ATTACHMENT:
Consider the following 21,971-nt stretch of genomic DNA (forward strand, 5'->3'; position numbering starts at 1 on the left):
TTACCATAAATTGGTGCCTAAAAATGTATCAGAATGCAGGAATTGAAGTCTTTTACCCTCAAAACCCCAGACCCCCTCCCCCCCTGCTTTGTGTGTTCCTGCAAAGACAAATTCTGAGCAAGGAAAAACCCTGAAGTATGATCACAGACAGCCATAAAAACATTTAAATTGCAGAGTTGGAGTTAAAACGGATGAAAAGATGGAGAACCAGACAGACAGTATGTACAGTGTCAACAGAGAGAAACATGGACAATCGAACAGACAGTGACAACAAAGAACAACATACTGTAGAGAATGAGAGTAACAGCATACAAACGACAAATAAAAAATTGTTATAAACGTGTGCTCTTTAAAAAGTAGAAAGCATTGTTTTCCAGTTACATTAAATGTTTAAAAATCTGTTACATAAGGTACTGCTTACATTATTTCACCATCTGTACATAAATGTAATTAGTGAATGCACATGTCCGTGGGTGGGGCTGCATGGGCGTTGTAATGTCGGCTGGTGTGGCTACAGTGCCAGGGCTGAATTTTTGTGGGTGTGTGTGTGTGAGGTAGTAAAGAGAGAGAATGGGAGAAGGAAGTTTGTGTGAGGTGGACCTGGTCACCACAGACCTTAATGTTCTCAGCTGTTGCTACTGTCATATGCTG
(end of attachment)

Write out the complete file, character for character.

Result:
Consider the following 21,971-nt stretch of genomic DNA (forward strand, 5'->3'; position numbering starts at 1 on the left):
TTACCATAAATTGGTGCCTAAAAATGTATCAGAATGCAGGAATTGAAGTCTTTTACCCTCAAAACCCCAGACCCCCTCCCCCCCTGCTTTGTGTGTTCCTGCAAAGACAAATTCTGAGCAAGGAAAAACCCTGAAGTATGATCACAGACAGCCATAAAAACATTTAAATTGCAGAGTTGGAGTTAAAACGGATGAAAAGATGGAGAACCAGACAGACAGTATGTACAGTGTCAACAGAGAGAAACATGGACAATCGAACAGACAGTGACAACAAAGAACAACATACTGTAGAGAATGAGAGTAACAGCATACAAACGACAAATAAAAAATTGTTATAAACGTGTGCTCTTTAAAAAGTAGAAAGCATTGTTTTCCAGTTACATTAAATGTTTAAAAATCTGTTACATAAGGTACTGCTTACATTATTTCACCATCTGTACATAAATGTAATTAGTGAATGCACATGTCCGTGGGTGGGGCTGCATGGGCGTTGTAATGTCGGCTGGTGTGGCTACAGTGCCAGGGCTGAATTTTTGTGGGTGTGTGTGTGTGAGGTAGTAAAGAGAGAGAATGGGAGAAGGAAGTTTGTGTGAGGTGGACCTGGTCACCACAGACCTTAATGTTCTCAGCTGTTGCTACTGTCATATGCTG